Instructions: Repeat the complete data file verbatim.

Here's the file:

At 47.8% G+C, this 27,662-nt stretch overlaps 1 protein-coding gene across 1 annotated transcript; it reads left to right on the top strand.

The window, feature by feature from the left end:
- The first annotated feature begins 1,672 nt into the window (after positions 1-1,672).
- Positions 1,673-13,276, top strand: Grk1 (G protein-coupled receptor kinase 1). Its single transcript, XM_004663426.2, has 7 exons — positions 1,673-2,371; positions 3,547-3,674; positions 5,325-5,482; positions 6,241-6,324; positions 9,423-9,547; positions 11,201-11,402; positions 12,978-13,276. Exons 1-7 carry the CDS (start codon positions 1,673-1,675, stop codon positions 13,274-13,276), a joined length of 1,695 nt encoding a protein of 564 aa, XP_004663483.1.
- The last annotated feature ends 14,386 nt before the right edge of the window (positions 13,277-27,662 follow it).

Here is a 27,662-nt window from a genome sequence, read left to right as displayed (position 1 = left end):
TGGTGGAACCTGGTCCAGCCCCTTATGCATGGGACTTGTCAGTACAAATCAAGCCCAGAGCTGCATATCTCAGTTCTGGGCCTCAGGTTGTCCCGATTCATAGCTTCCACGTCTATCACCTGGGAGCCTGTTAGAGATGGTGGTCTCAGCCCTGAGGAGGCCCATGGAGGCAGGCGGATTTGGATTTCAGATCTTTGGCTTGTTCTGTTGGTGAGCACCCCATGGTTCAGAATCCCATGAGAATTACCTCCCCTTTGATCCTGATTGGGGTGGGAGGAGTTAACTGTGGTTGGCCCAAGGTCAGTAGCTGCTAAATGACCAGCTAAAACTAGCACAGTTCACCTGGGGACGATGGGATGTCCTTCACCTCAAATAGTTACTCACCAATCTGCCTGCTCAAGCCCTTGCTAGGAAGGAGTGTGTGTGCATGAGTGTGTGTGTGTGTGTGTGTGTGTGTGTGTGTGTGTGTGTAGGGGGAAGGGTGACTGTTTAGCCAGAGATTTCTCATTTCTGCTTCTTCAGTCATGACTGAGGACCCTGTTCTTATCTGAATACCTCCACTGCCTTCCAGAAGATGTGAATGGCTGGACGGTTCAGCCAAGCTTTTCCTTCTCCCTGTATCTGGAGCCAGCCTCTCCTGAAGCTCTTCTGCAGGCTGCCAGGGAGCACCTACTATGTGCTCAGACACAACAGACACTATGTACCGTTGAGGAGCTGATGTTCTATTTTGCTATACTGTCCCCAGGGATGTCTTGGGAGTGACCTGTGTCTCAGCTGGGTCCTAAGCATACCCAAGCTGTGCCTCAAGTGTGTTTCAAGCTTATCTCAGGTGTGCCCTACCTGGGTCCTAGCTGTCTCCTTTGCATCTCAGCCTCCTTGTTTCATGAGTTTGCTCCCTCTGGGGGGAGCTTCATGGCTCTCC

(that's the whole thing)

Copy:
At 47.8% G+C, this 27,662-nt stretch overlaps 1 protein-coding gene across 1 annotated transcript; it reads left to right on the top strand.

The window, feature by feature from the left end:
- The first annotated feature begins 1,672 nt into the window (after positions 1-1,672).
- Positions 1,673-13,276, top strand: Grk1 (G protein-coupled receptor kinase 1). Its single transcript, XM_004663426.2, has 7 exons — positions 1,673-2,371; positions 3,547-3,674; positions 5,325-5,482; positions 6,241-6,324; positions 9,423-9,547; positions 11,201-11,402; positions 12,978-13,276. Exons 1-7 carry the CDS (start codon positions 1,673-1,675, stop codon positions 13,274-13,276), a joined length of 1,695 nt encoding a protein of 564 aa, XP_004663483.1.
- The last annotated feature ends 14,386 nt before the right edge of the window (positions 13,277-27,662 follow it).

Here is a 27,662-nt window from a genome sequence, read left to right as displayed (position 1 = left end):
TGGTGGAACCTGGTCCAGCCCCTTATGCATGGGACTTGTCAGTACAAATCAAGCCCAGAGCTGCATATCTCAGTTCTGGGCCTCAGGTTGTCCCGATTCATAGCTTCCACGTCTATCACCTGGGAGCCTGTTAGAGATGGTGGTCTCAGCCCTGAGGAGGCCCATGGAGGCAGGCGGATTTGGATTTCAGATCTTTGGCTTGTTCTGTTGGTGAGCACCCCATGGTTCAGAATCCCATGAGAATTACCTCCCCTTTGATCCTGATTGGGGTGGGAGGAGTTAACTGTGGTTGGCCCAAGGTCAGTAGCTGCTAAATGACCAGCTAAAACTAGCACAGTTCACCTGGGGACGATGGGATGTCCTTCACCTCAAATAGTTACTCACCAATCTGCCTGCTCAAGCCCTTGCTAGGAAGGAGTGTGTGTGCATGAGTGTGTGTGTGTGTGTGTGTGTGTGTGTGTGTGTGTGTGTAGGGGGAAGGGTGACTGTTTAGCCAGAGATTTCTCATTTCTGCTTCTTCAGTCATGACTGAGGACCCTGTTCTTATCTGAATACCTCCACTGCCTTCCAGAAGATGTGAATGGCTGGACGGTTCAGCCAAGCTTTTCCTTCTCCCTGTATCTGGAGCCAGCCTCTCCTGAAGCTCTTCTGCAGGCTGCCAGGGAGCACCTACTATGTGCTCAGACACAACAGACACTATGTACCGTTGAGGAGCTGATGTTCTATTTTGCTATACTGTCCCCAGGGATGTCTTGGGAGTGACCTGTGTCTCAGCTGGGTCCTAAGCATACCCAAGCTGTGCCTCAAGTGTGTTTCAAGCTTATCTCAGGTGTGCCCTACCTGGGTCCTAGCTGTCTCCTTTGCATCTCAGCCTCCTTGTTTCATGAGTTTGCTCCCTCTGGGGGGAGCTTCATGGCTCTCC